Maggie Lowe Tennesen is a southern California native whose paintings and drawings have appeared in numerous exhibitions including: Stone Rose Gallery, Warschaw Gallery, Jancar Gallery, Cirrus Art Gallery, R.B. Stevenson Gallery, and the Los Angeles County Museum of Art.
Her work has been reviewed in Art in America and the LA Times. Her work was also published in New American Painters, the Winter 2005 edition.
My work derives its imagery from the accumulation of strands or veins that recall the weft and warp of existence. Time and space and color are part of the material of this fabric.
These paintings grew from previous work which articulated aerial images of urban grids and windows of meditation.
The desert landscape has worked itself into the imagery. Stratified rocks near Joshua Tree National Park have replaced the urban settings. The newer work is based on the powerful forces that have built this landscape, its layers and layers created over vast periods of time by rock and sand and color…in places worn by desert flash floods and elsewhere jumbled by earthquake faults.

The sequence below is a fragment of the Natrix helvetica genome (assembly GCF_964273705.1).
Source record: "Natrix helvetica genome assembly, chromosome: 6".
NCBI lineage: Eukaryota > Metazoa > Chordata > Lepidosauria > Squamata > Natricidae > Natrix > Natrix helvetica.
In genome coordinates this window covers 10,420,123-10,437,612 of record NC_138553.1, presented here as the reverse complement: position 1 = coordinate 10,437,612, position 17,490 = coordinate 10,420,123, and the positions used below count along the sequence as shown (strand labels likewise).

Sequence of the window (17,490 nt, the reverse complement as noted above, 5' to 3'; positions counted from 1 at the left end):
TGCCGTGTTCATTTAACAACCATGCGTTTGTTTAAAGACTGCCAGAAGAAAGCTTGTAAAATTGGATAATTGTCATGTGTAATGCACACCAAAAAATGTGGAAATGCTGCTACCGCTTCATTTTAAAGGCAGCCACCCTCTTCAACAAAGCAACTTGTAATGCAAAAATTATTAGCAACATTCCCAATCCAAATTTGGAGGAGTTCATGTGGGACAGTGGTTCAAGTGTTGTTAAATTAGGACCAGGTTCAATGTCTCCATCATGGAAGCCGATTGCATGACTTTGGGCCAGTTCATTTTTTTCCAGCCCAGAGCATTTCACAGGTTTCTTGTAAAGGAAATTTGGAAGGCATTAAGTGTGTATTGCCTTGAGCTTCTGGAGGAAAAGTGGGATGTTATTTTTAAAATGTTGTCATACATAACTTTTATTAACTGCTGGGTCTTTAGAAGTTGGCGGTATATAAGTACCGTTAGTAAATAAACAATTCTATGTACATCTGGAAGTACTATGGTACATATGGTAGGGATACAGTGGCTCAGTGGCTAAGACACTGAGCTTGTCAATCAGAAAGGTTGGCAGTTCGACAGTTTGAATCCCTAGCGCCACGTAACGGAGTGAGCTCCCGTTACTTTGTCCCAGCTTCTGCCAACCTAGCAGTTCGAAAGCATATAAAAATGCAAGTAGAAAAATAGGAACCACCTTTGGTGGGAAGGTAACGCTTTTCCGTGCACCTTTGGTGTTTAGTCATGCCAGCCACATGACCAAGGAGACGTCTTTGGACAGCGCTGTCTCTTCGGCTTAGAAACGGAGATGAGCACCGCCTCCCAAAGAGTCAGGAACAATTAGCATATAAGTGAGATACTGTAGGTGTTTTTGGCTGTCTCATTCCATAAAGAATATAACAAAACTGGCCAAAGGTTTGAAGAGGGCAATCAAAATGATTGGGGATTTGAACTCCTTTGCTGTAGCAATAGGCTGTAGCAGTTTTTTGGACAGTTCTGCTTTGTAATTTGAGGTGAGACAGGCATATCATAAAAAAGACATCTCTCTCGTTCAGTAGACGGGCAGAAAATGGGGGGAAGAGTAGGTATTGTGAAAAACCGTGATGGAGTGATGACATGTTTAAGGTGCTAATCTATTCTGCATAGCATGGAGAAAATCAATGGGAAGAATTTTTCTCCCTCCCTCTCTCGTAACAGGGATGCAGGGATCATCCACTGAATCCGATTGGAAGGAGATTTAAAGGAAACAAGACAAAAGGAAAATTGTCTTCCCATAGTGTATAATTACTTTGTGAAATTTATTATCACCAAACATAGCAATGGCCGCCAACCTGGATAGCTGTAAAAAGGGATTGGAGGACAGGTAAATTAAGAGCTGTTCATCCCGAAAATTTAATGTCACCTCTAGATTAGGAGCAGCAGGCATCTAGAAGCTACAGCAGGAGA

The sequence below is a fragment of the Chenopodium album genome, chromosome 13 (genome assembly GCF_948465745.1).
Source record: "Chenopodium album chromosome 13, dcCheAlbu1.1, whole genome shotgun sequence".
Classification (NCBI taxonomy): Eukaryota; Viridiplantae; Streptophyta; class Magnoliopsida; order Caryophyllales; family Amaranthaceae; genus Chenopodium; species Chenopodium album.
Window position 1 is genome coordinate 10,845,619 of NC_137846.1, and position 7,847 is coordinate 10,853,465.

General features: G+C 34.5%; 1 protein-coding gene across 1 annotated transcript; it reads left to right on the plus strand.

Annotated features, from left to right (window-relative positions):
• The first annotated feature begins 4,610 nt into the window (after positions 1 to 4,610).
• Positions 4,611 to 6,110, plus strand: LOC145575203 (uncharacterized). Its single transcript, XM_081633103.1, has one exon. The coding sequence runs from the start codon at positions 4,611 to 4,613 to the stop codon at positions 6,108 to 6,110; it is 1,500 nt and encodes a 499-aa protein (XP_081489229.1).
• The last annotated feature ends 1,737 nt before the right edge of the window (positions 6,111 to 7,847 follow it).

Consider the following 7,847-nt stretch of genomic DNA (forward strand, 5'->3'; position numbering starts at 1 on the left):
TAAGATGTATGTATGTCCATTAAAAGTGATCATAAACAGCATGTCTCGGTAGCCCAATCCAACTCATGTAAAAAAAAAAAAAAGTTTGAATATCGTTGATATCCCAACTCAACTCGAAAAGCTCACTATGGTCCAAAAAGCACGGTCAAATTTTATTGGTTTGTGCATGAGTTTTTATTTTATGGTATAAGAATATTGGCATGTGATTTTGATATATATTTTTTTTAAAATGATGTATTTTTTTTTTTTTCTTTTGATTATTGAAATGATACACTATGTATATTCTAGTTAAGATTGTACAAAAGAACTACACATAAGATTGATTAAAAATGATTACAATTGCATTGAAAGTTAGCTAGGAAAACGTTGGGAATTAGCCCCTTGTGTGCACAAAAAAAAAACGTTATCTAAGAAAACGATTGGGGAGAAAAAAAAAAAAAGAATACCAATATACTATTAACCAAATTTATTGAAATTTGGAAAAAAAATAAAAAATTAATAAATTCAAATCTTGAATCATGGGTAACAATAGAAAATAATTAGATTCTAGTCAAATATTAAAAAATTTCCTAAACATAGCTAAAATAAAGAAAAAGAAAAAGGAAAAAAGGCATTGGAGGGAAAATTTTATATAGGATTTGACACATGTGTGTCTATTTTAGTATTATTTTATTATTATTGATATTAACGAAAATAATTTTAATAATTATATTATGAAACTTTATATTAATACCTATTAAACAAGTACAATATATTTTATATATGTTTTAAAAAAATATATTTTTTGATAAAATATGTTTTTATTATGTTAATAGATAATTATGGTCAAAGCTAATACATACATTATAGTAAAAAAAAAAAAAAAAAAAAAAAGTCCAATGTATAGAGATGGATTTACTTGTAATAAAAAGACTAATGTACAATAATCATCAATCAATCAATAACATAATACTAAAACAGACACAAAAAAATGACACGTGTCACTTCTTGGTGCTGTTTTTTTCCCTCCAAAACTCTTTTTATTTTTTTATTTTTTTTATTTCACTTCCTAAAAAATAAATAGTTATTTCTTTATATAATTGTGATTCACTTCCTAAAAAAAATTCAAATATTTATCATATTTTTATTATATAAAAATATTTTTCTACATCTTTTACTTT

The dense population of lines in my work reflects an inner environment as well. Waves emerge in heaped-up strings of consciousness, form, feelings, habits, and thoughts. Muscles, bones, energies, emotions and color are also present. They seemingly arise from nowhere, come into being, gaining mass and momentum, and, then, dissipate. They accumulate, gather and strengthen, bit by bit to form energy waves or particles.
This imagery is inspired by meditative practice and the natural environment, and these influences have coalesced in profound ways.